# overwritten on each.

      # The child route trees.
      routes:
      # This routes performs a regular expression match on alert labels to
      # catch alerts that are related to a list of services.
      - match_re:
          service: ^(foo1|foo2|baz)$
        receiver: team-X-mails
        # The service has a sub-route for critical alerts, any alerts
        # that do not match, i.e. severity != critical, fall-back to the
        # parent node and are sent to 'team-X-mails'
        routes:
        - match:
            severity: critical
          receiver: team-X-pager
      - match:
          service: files
        receiver: team-Y-mails

        routes:
        - match:
            severity: critical
          receiver: team-Y-pager

      # This route handles all alerts coming from a database service. If there's
      # no team to handle it, it defaults to the DB team.
      - match:
          service: database
        receiver: team-DB-pager
        # Also group alerts by affected database.
        group_by: [alertname, cluster, database]
        routes:
        - match:
            owner: team-X
          receiver: team-X-pager
          continue: true
        - match:
            owner: team-Y
          receiver: team-Y-pager


    # Inhibition rules allow to mute a set of alerts given that another alert is
    # firing.
    # We use this to mute any warning-level notifications if the same alert is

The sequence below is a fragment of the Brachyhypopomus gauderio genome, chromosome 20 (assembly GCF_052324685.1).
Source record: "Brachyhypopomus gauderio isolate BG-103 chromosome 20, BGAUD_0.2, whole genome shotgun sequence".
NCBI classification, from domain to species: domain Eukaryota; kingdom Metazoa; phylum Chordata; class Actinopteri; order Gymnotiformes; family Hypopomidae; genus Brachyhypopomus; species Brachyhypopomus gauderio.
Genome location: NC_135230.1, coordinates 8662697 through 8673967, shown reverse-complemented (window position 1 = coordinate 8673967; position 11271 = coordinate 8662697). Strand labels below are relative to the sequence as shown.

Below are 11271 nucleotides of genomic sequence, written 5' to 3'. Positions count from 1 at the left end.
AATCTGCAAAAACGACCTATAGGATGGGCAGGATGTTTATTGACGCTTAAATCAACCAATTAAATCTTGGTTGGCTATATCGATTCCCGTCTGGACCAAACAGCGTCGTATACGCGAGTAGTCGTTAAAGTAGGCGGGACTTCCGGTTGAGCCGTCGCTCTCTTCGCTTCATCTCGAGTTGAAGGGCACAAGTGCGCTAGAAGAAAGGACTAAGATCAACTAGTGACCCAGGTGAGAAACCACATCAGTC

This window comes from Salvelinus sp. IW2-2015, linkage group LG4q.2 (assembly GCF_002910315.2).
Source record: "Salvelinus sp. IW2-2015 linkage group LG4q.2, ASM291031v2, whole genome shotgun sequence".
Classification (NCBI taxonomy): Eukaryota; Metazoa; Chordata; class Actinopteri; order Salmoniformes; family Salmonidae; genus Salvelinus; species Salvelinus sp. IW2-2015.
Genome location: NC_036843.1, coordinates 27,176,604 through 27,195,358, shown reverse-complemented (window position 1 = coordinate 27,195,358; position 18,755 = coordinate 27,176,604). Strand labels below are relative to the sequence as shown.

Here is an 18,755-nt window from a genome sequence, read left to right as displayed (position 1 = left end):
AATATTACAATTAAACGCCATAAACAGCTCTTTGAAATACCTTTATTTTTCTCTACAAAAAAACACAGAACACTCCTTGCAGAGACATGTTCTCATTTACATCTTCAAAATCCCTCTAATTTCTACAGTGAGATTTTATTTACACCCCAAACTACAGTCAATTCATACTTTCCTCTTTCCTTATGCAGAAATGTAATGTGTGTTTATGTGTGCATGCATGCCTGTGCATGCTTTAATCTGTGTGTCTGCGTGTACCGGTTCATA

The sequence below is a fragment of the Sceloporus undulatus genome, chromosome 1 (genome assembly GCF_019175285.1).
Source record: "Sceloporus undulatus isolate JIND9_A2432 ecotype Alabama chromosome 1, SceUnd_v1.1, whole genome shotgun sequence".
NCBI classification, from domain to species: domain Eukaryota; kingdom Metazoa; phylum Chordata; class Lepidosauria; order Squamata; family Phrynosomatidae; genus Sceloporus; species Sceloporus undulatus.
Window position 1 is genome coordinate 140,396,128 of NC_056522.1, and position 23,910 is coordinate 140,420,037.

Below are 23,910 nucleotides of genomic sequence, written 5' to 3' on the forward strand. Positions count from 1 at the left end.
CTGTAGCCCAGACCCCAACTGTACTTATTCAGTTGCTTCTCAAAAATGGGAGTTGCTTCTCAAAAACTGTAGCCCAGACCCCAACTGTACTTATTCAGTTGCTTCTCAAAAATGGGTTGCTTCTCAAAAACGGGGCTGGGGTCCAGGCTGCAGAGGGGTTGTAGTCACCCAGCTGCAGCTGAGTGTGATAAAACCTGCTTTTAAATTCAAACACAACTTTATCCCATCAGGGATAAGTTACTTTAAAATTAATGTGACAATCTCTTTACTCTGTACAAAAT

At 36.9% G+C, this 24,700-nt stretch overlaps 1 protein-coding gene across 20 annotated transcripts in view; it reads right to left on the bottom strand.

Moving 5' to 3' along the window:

# already critical.
    inhibit_rules:
    - source_match:
        severity: 'critical'
      target_match:
        severity: 'warning'
      # Apply inhibition if the alertname is the same.
      # CAUTION: 
      #   If all label names listed in `equal` are missing 
      #   from both the source and target alerts,
      #   the inhibition rule will apply!
      equal: ['alertname', 'cluster', 'service']


    receivers:
    - name: 'team-X-mails'
      email_configs:
      - to: 'team-X+alerts@example.org'

    - name: 'team-X-pager'
      email_configs:
      - to: 'team-X+alerts-critical@example.org'
      pagerduty_configs:
      - service_key: <team-X-key>

    - name: 'team-Y-mails'
      email_configs:
      - to: 'team-Y+alerts@example.org'

    - name: 'team-Y-pager'
      pagerduty_configs:
      - service_key: <team-Y-key>

    - name: 'team-DB-pager'
      pagerduty_configs:
      - service_key: <team-DB-key>

After configuring Alert Manager we can simply run kubectl apply -f AlertManagerConfigmap.yaml to create the ConfigMap. However, from the example above, it may not be so obvious, but we can define reusable templates and we could also configure those by ConfigMap.